Archilochus was a 7th century B.C.E. Greek elegiac poet. The fragment in question deals with legends about the Trojan War (which happened many centuries earlier, if the Greek legends have any historical basis), but the author of this article seems to think that Archilochus was a contemporary who left a firsthand chronicle behind which tells us about actual events leading up to the war. Sigh.

Incidentally, the Oxford project now has some pages up about the multispectral imaging techniques they've been using. Also, back in April Dirk Obbink published an e-mail message that cleared up at least some of the confusion about recent media coverage of the Oxyrhynchus material. I don't think I ever got around to linking to it, so here it is, posted on Rogue Classicism.
Thieves caught selling ancient human bones
By ETGAR LEFKOVITS (Jerusalem Post)

First the antiquities thieves sold stolen ancient burial boxes.

Now, they are trying to sell the human bones inside them as well.

Israel's Antiquities Authority announced Sunday that they had thwarted an attempt by two Jerusalem Arab men to sell four Second-Temple ossuaries - and the human bones inside them - to Israel's disaster victims' identification organization for reburial.

The 2,000 year old burial boxes, with Aramaic lettering on them, were dug up from an ancient Jewish cemetery located on the edge of east Jerusalem village of Issawiya, the head of the Antiquities Authority's anti-theft division Amir Ganor said.

The two Jerusalem Arab men, who are brothers, then allegedly contacted Zaka, the disaster victims' identification organization, offering to sell the ossuaries - and the bones in them - for $4000, he said.


More precious ancient artifacts ripped from their context so that much important information about them is now lost.
TEMPLE MOUNT WATCH: Laura Bush encountered protesters during her visits to the Wailing Wall and the Dome of the Rock. She seemed unfazed.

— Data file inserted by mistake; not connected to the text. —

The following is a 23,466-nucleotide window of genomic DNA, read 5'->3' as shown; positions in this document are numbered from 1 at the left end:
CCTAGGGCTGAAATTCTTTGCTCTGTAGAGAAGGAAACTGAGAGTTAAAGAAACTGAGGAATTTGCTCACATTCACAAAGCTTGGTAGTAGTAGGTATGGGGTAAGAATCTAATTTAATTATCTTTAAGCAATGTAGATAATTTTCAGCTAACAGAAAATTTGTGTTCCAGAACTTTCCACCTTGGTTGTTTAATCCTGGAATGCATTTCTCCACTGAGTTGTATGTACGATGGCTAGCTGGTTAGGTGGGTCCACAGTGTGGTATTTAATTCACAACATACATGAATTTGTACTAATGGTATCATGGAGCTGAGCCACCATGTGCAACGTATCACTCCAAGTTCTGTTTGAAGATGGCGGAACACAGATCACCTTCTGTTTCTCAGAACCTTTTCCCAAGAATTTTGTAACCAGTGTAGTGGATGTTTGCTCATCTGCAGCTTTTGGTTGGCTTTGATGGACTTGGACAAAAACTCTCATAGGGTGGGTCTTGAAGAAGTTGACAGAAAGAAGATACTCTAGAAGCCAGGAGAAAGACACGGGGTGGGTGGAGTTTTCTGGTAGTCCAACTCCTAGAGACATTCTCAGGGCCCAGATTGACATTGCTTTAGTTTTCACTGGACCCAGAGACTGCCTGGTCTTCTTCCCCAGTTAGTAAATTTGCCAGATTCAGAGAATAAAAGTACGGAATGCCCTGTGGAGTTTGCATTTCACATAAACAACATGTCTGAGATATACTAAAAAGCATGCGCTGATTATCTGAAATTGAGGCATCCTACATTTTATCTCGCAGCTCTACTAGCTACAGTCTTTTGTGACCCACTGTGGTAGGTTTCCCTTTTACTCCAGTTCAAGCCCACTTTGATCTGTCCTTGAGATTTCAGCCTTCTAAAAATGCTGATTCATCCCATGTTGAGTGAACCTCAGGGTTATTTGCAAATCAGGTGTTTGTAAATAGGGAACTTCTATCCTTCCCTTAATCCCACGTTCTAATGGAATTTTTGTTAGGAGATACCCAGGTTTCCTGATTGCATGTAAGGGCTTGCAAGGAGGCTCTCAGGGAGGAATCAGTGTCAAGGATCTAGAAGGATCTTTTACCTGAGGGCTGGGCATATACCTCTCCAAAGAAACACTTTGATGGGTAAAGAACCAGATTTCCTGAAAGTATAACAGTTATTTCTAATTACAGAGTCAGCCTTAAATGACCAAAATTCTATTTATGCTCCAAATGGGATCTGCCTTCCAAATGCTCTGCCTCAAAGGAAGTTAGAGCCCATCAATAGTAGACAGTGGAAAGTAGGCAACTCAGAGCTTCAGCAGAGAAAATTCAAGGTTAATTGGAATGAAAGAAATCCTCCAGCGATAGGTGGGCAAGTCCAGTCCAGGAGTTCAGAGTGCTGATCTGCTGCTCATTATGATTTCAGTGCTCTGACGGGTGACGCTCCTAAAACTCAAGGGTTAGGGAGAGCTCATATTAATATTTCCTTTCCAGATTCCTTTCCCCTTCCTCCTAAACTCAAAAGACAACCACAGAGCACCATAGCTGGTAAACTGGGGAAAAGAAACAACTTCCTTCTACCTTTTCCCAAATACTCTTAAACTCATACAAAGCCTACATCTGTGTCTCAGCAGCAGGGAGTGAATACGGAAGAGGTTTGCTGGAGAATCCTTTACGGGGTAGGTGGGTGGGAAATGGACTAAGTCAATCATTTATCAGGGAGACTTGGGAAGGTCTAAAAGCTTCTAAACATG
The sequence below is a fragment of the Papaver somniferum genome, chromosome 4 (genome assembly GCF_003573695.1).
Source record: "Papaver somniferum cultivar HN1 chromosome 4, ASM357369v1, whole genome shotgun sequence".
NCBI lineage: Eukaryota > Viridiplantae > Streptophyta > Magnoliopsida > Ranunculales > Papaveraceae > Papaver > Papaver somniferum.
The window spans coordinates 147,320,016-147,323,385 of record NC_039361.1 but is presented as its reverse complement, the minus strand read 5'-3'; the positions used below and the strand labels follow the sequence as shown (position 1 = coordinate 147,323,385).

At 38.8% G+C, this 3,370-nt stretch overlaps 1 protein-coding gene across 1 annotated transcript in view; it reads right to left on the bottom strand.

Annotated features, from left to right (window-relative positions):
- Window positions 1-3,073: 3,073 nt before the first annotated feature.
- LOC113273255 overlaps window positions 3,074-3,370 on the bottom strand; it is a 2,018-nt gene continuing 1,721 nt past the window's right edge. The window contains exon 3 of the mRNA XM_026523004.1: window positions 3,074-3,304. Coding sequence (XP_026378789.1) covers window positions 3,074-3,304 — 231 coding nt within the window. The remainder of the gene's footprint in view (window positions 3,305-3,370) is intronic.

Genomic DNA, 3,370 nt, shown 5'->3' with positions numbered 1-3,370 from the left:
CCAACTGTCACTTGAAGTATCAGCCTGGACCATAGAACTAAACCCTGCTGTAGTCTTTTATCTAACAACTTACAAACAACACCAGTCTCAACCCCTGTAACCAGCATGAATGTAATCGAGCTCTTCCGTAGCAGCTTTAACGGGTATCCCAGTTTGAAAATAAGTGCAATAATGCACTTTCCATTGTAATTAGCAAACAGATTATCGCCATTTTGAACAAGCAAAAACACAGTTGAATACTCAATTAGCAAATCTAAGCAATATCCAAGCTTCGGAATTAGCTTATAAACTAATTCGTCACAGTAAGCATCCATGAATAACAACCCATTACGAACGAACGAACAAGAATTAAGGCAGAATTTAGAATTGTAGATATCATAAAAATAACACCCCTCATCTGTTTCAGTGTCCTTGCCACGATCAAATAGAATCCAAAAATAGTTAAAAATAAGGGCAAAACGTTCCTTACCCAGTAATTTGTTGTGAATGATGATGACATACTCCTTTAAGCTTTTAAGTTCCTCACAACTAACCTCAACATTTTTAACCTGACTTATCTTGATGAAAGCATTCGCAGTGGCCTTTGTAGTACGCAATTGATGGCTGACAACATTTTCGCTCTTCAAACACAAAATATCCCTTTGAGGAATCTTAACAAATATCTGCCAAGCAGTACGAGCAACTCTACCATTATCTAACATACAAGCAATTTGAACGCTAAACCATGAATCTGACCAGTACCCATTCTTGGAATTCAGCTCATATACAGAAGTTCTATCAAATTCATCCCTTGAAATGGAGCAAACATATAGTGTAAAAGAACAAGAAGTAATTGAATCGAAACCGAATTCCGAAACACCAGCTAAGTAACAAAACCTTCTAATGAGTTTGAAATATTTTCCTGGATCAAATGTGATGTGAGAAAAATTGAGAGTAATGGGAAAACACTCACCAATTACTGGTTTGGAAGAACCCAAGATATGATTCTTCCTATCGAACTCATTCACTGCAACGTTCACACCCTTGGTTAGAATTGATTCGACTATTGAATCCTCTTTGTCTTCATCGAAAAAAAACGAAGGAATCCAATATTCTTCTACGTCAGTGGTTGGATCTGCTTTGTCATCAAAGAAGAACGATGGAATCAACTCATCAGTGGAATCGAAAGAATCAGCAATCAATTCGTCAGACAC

Protesters Heckle Laura Bush in Jerusalem

Monday May 23, 2005 7:46 AM

AP Photo ISRV104


Associated Press Writer

ABU GHOSH, Israel (AP) - Laura Bush said Monday she was not surprised to be met by protesters during her tour of Mideast holy sites and pledged the United States will do all it can to help resolve age-old conflicts.

``As we all know, this is a place of very high tensions and high emotions,'' the first lady said while standing in the garden courtyard of the Church of the Resurrection. ``And you can understand why when you see the people with a deep and sincere faith in their religion all living side by side.''

Mrs. Bush said the protesters who heckled her during Sunday's visits to the Dome of the Rock and the Western Wall did not surprise her and she denied that they ovovershadoweder goodwill visit.

``I think the protests were very expected. If you didn't expect them, you didn't know what it would be like when you got here,'' she said. ``Everyone knows how the tensions are and, believe me, I was very, very welcomed by most people.''


Sunday, May 22, 2005

ANCIENT JEWISH BONES FOR SALE according to Arutz Sheva:
Issawiya Residents in Custody for Selling Ancient Bones
09:43 May 22, '05 / 13 Iyar 5765

( A special border police unit arrested two Jerusalem Arab residents from the Issawiya area, suspected of robbing ancient burial graves and attempting to sell the bones.

AUT ISRAEL-BOYCOTT UPDATE: John Lyons has alerted me to the following link, which gives the text of around 31 motions to be debated in the meeting on the 26th. Most of the motions are against the boycott.

I think my favorite is #7:
Reading Whereas resolutions on boycotting specific Israeli universities were passed by council in circumstances which precluded due investigation, consideration and debate; whereas they offend against the fundamental principles of academic freedom to which the membership subscribes; and whereas their effect has been to damage AUT, bringing it into disrepute both nationally and internationally, those resolutions are now overturned by council with immediate effect.

Brief and to the point.

Then there's #18:
York Council instructs the executive committee to prepare proposals that prevent or hinder AUT from making mistakes similar to that of adopting motion 58 of council in April 2005. An appropriate change might, for example, prohibit AUT activities in a spectrum of political issues or require a very large voting majority before engaging in certain kinds of activities.

Not a bad idea.

Number 19 (Oxford) is also good.

Anyhow, the overall picture is encouraging and indicates that most of the membership understand what a miscalculation this boycott was and how badly it has damaged the reputation of the AUT.